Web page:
Saturday, April 14, 2012

Default Pantheons vs Custom Pantheons

Speaking of deities, I've been considering my setting's pantheon. At the moment, my homebrew setting's pantheon of deities is kind of a mess. Some base Greyhawk deities (Boccob, Corellon Larethian, Ehlonna, Heironeous, Hextor, Kord, Obad-Hai, Olidammara, Pelor, St. Cuthbert, Vecna), half of which are nigh-extinct (Erythnul, Fharlanghn, Gruumsh, Nerull, Wee Jas). Some from monster gods (Bahamut, Blibdoolpoolp, Eadro, the Great Mother, Ilsensine, Kurtulmak, Lolth, Maglubiyet, Sekolah, Tiamat) and gods from splatbooks (Al-Ishtus, Deep Sashelas, Ishtishia, Procan, Valkur, Yeathan). Some completely custom (Quasxthe, the Leviathan God, Inglip, antitheism, the Ancestor Spirits, the entire pantheon), some who are reappropriated Greyhawk deities (Dalya) or multiple Greyhawk deities merged into one (MAGG). So, because it is such a mess, I've been considering the merits of a completely new, custom pantheon, versus trimming some of the fat from this one and sticking with it.

Merits of the Default Pantheon:
  • Most experienced players are likely to be familiar with it
  • The main ones are in the Player's Handbook, so new players should't need much input or help figuring them out
  • The pantheon is, in theory, professionally edited so as to make some modicum of sense, making DM fallibility less of a problem (Not that most other DMs are necessarily as fallible as I am)
  • Creating a whole new pantheon is a lot of extra work
  • Variety: if you can think of a concept, there's probably a deity in some WotC-published work that fits it pretty closely. It's like Rule 34, but for deities!
Merits of a custom pantheon:
  • You can craft them specifically to evoke the mood you want them to evoke, to exemplify the world you want to run, to tell the story you want to tell
  • The pantheons for most settings, including Greyhawk, are not Open Game Content, so you have to be careful if anything ever expands to media beyond just you and your players (e.g., if you want to put your setting up on the Internet...)
  • You never wind up with the kind of confusing, muddled, multi-sourced mess that you do if you use the Greyhawk pantheon and then add or subtract some
  • Creating a whole new pantheon is a lot of extra fun
  • You can keep the numbers down and less confusing (if you allow every WotC-published deity, archdemon and archdevil, and Lovecraftian horror from beyond time and space, you'll swiftly wind up with an unwieldy mess of scores or hundreds of deities)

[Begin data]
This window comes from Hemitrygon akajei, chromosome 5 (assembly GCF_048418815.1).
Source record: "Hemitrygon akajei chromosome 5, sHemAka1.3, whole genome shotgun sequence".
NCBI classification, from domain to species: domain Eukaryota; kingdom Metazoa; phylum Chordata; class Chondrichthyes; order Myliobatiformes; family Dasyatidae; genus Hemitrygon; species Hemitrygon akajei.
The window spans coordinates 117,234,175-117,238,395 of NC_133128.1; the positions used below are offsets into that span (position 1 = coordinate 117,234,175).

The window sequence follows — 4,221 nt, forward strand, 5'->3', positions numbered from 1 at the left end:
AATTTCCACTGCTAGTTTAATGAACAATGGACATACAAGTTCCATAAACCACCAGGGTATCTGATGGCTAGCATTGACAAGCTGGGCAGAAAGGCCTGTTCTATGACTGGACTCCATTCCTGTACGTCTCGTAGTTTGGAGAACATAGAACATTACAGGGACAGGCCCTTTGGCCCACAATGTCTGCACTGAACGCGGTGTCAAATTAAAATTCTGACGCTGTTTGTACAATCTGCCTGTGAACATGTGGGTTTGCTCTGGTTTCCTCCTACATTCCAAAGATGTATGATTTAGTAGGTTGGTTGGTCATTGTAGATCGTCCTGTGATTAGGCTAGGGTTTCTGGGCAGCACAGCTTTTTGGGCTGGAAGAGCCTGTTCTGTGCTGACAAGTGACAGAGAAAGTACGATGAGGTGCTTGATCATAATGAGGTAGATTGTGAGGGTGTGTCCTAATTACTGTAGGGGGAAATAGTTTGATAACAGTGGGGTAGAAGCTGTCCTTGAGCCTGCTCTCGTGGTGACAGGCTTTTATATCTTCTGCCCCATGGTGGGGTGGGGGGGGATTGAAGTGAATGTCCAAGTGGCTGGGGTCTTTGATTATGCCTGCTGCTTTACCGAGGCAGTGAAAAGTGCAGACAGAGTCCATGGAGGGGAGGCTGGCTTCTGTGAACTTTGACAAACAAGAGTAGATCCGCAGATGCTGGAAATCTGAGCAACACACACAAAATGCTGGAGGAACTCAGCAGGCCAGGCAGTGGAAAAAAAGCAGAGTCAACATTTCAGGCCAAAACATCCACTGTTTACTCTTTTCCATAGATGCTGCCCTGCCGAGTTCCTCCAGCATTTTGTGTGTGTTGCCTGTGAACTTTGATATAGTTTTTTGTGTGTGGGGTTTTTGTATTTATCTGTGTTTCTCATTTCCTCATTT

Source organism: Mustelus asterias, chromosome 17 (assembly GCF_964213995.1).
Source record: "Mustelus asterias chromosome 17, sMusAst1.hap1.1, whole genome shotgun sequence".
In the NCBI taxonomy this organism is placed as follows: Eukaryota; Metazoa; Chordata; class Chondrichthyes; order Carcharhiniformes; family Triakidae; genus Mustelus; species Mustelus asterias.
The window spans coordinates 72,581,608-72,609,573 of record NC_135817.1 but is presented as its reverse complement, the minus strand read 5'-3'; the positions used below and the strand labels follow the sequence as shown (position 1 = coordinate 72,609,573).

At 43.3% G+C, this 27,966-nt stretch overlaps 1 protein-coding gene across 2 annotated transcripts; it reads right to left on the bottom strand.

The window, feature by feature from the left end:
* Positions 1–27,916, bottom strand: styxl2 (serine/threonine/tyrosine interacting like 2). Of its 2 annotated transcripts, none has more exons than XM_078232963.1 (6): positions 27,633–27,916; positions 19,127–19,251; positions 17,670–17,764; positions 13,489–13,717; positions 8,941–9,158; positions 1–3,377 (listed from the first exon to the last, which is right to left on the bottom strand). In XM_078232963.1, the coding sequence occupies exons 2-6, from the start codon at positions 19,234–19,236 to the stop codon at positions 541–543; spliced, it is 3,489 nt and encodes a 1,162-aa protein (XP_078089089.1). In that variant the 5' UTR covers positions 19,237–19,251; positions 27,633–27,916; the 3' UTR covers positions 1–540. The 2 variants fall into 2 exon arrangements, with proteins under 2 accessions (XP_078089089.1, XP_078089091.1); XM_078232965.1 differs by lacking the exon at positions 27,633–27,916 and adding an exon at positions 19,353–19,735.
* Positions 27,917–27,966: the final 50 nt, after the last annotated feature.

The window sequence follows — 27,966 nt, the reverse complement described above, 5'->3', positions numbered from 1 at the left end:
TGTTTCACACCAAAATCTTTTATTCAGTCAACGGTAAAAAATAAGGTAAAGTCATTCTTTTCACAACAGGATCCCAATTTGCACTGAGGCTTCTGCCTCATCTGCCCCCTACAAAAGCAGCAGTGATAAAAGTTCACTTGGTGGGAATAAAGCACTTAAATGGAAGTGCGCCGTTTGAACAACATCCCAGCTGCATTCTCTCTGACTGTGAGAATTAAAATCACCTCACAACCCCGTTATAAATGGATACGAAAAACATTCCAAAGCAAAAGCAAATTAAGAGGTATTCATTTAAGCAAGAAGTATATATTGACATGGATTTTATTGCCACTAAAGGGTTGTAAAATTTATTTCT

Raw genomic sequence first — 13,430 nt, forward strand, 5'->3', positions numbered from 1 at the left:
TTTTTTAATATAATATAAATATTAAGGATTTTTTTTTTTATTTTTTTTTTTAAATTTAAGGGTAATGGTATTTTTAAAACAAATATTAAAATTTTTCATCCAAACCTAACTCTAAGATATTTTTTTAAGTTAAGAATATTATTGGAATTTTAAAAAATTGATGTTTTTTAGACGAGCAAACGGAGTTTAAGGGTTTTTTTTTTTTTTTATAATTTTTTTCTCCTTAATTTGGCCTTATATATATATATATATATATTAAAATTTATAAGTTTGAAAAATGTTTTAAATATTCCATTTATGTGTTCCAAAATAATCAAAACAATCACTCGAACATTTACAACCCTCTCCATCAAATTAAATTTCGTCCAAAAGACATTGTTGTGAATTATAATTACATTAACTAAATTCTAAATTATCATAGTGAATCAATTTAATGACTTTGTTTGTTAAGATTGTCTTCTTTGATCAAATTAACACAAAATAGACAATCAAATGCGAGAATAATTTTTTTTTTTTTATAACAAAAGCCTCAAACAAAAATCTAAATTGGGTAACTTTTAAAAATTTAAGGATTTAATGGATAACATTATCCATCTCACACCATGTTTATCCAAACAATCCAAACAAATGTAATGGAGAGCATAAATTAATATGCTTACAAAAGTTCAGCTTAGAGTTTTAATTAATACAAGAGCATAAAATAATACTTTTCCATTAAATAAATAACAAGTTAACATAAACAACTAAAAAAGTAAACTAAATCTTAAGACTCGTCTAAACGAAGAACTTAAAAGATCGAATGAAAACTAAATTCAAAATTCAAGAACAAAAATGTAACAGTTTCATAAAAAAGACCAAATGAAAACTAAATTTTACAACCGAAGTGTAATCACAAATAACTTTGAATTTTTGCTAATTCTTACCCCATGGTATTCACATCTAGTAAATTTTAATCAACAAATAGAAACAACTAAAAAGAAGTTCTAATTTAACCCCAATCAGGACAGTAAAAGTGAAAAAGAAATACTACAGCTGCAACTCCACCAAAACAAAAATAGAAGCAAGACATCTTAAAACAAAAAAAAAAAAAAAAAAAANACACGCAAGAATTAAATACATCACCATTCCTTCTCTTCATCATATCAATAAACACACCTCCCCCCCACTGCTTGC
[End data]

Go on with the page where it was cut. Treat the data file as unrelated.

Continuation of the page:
I asked the Playground, and a surprisingly large number of DMs use custom pantheons. I say "surprisingly large" because I've never actually played in a game with anything but the Greyhawk pantheon, except for one game that didn't go past one session where the very premise was "all the gods have vanished, go figure out what happened".

So now I'm inclined to craft a custom pantheon. Or, more accurately, to remake my current pantheon into a custom one. Some basic guidelines to guide us in as we think over this endeavour:

  • It's okay if some of the deities betray their roots as published deities, though ideally they should be different enough from their origins as to constitute original intellectual property.
  • I'd like to keep all the custom ones I've already devised, and ideally disrupt existing canon as little as possible in terms of Greyhawk deities that have featured prominently in the campaign (primarily Kord and Vecna).
  • We'll try to minimize the number of deities, to maximize the probability that any players will give a crap; one suggestion in that thread is to keep it below 9, which is excellent advice, but I don't know if I'll actually be able get it below at least 14, given the previous guideline.
  • Try to get at least one god of every alignment, and try to get every concept and domain covered at least once. (It's okay if we have some deities with weird and nonsensical portfolios, like Athena/Minerva, whose portfolio includes courage, inspiration, wisdom, civilization, law and justice, just warfare, medicine, commerce, mathematics, strength, strategy, the arts and poetry, crafts and weaving, skill, magic, owls, and the cities of Athens and Bath, among others. Actually, it's better than "okay"; we like realism, so that's actually great. We should make sure every deity has at least one nonsensical concept in their portfolio.)

Tune in a few posts from now when we actually embark upon this task!

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